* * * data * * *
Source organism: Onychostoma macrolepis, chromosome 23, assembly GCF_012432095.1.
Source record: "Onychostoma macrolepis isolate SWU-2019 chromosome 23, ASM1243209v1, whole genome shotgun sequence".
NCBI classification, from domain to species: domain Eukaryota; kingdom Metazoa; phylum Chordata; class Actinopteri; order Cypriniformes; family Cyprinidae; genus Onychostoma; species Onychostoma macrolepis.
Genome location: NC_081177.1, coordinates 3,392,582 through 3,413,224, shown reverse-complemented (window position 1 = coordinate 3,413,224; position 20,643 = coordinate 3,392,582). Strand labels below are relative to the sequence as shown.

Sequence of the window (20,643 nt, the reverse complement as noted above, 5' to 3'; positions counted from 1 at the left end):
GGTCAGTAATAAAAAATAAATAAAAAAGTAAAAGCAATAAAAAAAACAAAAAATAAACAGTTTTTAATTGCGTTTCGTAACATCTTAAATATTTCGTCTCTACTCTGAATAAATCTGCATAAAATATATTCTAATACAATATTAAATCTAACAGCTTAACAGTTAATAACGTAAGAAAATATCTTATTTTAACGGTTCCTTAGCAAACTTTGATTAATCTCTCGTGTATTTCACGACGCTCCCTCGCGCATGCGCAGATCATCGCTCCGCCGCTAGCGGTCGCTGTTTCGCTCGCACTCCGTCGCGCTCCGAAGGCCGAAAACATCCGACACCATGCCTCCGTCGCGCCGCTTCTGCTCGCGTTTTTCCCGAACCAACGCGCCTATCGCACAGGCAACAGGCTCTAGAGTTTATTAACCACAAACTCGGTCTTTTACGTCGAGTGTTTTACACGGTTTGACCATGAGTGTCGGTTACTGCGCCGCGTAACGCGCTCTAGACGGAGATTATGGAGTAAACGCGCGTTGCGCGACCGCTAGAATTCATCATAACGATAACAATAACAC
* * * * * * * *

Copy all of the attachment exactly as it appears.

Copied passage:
Source organism: Onychostoma macrolepis, chromosome 23, assembly GCF_012432095.1.
Source record: "Onychostoma macrolepis isolate SWU-2019 chromosome 23, ASM1243209v1, whole genome shotgun sequence".
NCBI classification, from domain to species: domain Eukaryota; kingdom Metazoa; phylum Chordata; class Actinopteri; order Cypriniformes; family Cyprinidae; genus Onychostoma; species Onychostoma macrolepis.
Genome location: NC_081177.1, coordinates 3,392,582 through 3,413,224, shown reverse-complemented (window position 1 = coordinate 3,413,224; position 20,643 = coordinate 3,392,582). Strand labels below are relative to the sequence as shown.

Sequence of the window (20,643 nt, the reverse complement as noted above, 5' to 3'; positions counted from 1 at the left end):
GGTCAGTAATAAAAAATAAATAAAAAAGTAAAAGCAATAAAAAAAACAAAAAATAAACAGTTTTTAATTGCGTTTCGTAACATCTTAAATATTTCGTCTCTACTCTGAATAAATCTGCATAAAATATATTCTAATACAATATTAAATCTAACAGCTTAACAGTTAATAACGTAAGAAAATATCTTATTTTAACGGTTCCTTAGCAAACTTTGATTAATCTCTCGTGTATTTCACGACGCTCCCTCGCGCATGCGCAGATCATCGCTCCGCCGCTAGCGGTCGCTGTTTCGCTCGCACTCCGTCGCGCTCCGAAGGCCGAAAACATCCGACACCATGCCTCCGTCGCGCCGCTTCTGCTCGCGTTTTTCCCGAACCAACGCGCCTATCGCACAGGCAACAGGCTCTAGAGTTTATTAACCACAAACTCGGTCTTTTACGTCGAGTGTTTTACACGGTTTGACCATGAGTGTCGGTTACTGCGCCGCGTAACGCGCTCTAGACGGAGATTATGGAGTAAACGCGCGTTGCGCGACCGCTAGAATTCATCATAACGATAACAATAACAC